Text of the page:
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The Spokesman-Review Newspaper
Spokane, Washington  Est. May 19, 1883

Game On: Hands on with the Steam Deck

Steam Deck’s portable gaming device might give Nintendo’s Switch a run for its money in the handheld gaming market.  (Valve)
By Riordan Zentler For The Spokesman-Review

Although they’ve been available in limited quantities since February, the Steam Deck – Valve’s hybrid PC-portable game system – has become more and more readily available in recent months. In December, expected delivery time finally dropped down to 1-2 weeks. I happened to have some extra cash burning a hole in my pocket, and you know the rest.

The Steam Deck is a lovely “little” device. I say “little” in quotations because for a portable game console, it’s massive, and I’m reminded of Sega’s notorious Game Gear, which once went toe-to-toe with Nintendo’s beloved Game Boy. But the similarities don’t end there – the Game Gear was renowned for being a battery hog, and the Steam Deck excels at that, too!

I’ll admit I haven’t had much trouble with that for two reasons – one, with the click of a button you can see how much longer the battery is estimated to hold out, and two, I’m not using my Steam Deck to play hardware-intensive AAA games. It certainly can – there’s loads of footage online of people playing the likes of photorealistic games such as Red Dead Redemption 2. It doesn’t perform as well as the latest Xbox or PlayStation, but it’s miles ahead of the Nintendo Switch.

And that, to me, is an important factor to the Steam Deck’s surprising success. It’s no secret that Nintendo has absolutely dominated the handheld market since 1989, which is an incredible feat. Atari, Sega, Sony and numerous others have attempted to take on Nintendo and failed. Any upperhand they can muster over Nintendo is a very necessary measure.

Weird as it might sound, purchasing a Steam Deck was a calculated mental exercise for me. On one hand, it’s historically risky to buy any handheld that isn’t Nintendo’s – even the PlayStation Portable, which was a fantastic bit of tech from a reliable company, was unceremoniously abandoned during its second hardware iteration, the PSP Vita. On the other hand, the Steam Deck is risk-free – it’s just another avenue to play your existing Steam library on.

The importance of that seamless integration can’t be overstated. I don’t think the Steam Deck would be experiencing any success whatsoever without it. Exact sales figures aren’t available, but 1.5 million devices were sold by May, and the hardware has consistently remained at or near the top of Steam’s global top sellers list since its release.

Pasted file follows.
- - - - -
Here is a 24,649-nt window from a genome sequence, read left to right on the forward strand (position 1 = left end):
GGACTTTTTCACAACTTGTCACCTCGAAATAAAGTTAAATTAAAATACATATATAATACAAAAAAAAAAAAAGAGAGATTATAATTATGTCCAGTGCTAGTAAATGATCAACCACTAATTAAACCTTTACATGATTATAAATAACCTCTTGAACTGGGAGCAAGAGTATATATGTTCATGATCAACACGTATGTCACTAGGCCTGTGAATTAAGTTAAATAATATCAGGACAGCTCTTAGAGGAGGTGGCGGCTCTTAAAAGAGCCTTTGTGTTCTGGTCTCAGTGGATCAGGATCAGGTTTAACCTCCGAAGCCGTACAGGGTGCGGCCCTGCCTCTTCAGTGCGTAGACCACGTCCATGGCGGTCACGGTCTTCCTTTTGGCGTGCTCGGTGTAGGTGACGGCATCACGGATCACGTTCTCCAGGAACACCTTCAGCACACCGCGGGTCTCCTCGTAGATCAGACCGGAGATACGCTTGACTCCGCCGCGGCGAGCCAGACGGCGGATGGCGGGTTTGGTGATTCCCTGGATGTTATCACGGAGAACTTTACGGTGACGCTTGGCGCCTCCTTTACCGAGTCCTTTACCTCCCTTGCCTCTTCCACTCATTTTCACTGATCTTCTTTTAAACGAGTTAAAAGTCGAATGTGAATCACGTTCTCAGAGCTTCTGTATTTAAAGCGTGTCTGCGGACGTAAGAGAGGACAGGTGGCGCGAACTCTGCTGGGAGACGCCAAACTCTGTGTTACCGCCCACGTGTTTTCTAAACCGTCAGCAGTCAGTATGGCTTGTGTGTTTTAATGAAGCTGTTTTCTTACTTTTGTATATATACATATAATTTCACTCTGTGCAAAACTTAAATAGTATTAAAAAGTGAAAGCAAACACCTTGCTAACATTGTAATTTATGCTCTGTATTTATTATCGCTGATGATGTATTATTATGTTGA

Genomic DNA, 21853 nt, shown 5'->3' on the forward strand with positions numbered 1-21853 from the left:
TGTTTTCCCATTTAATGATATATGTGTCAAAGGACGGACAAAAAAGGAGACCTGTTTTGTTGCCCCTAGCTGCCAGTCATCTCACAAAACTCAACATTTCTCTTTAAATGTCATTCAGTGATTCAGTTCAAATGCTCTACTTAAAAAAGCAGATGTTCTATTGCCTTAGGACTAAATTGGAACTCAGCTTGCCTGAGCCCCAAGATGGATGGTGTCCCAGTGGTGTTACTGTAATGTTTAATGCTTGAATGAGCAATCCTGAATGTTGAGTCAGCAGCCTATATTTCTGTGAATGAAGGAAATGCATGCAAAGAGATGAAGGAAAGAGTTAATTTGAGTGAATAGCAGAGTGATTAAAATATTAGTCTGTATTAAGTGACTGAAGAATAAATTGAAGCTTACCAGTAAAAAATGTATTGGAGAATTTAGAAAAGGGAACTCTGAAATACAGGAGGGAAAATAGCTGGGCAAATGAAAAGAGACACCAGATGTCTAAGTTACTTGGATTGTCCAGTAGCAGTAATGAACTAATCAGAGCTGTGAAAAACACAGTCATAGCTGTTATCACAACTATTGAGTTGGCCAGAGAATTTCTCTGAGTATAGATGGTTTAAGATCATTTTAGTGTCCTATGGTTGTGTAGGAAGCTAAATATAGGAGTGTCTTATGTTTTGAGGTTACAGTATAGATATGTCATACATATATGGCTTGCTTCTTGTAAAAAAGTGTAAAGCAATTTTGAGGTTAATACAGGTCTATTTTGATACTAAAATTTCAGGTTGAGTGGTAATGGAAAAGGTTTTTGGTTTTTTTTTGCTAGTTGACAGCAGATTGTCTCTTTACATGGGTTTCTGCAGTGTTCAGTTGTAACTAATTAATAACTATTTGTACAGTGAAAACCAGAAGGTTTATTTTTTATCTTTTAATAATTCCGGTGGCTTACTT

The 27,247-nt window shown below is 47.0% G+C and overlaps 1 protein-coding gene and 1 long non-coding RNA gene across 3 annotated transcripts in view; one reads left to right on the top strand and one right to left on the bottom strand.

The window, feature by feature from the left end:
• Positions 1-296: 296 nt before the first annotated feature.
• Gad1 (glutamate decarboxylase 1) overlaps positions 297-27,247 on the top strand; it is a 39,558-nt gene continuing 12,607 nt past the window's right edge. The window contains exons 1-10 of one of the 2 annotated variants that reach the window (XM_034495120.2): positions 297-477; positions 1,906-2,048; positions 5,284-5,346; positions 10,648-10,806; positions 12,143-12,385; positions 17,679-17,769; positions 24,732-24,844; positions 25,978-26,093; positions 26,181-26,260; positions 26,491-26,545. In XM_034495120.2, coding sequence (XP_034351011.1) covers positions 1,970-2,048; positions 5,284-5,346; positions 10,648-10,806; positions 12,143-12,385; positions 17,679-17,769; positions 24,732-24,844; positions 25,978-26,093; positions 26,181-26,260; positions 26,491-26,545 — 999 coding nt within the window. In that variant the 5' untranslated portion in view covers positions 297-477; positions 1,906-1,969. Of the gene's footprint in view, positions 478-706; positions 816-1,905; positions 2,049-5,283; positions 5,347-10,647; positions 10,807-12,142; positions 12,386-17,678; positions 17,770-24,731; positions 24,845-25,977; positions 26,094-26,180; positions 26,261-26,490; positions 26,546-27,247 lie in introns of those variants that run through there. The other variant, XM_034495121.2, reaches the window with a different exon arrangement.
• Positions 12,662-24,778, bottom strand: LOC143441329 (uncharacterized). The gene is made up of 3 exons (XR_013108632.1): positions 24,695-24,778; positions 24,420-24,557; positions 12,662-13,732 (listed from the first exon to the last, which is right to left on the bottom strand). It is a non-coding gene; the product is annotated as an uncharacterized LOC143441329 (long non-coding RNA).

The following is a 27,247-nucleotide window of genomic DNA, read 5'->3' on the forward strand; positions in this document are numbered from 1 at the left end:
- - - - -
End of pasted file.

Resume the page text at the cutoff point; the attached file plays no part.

Most of the controls are pretty standard, but Valve also saw fit to slap four buttons in the back – appropriately stiff to avoid accidental presses – and two trackpads. The trackpads offer haptic feedback, and it’s shocking how precise they feel under my thumbs. It doesn’t offer quite the same precision as a mouse, but it’s amazingly close.

Valve released an official dock peripheral in October, but the Steam Deck will work with any USB-C dock. You can plug it into a TV or computer monitor, use an ethernet cable for faster internet speeds, plug in a mouse and keyboard – the list goes on. It can effectively be used as a portable gaming PC – I have yet to tinker with it quite to that extent, but the device’s versatility is commendable.

With the popularity of PC gaming on the rise, I’ve had friends dropping hints that I should acquire a proper gaming rig. I’ve been extremely hesitant to do so however, because I find personal computers finicky – there’s always something to troubleshoot, and video game incompatibility can be a common issue. With my small army of consoles new and old, there’s never any doubt – you put a game in and it just runs.

The Steam Deck can be tinkered with to your heart’s content – people have been installing Windows on it, using emulators to play classic games and even installing programs like Microsoft Word and Adobe Photoshop. But you don’t need to do any of that – it’s perfectly compatible with an ever-growing quantity of Steam games right out of the box.

In summary, I’m quite pleased with my purchase. The Steam Deck is an exciting little device that allows me to play some of my favorite games on the go, in bed, or wherever else I please. It’s exactly the kind of halfway point between PC gaming and console gaming that I’ve wanted for years, and I’m excited to see what the future holds for it.

Riordan Zentler can be reached at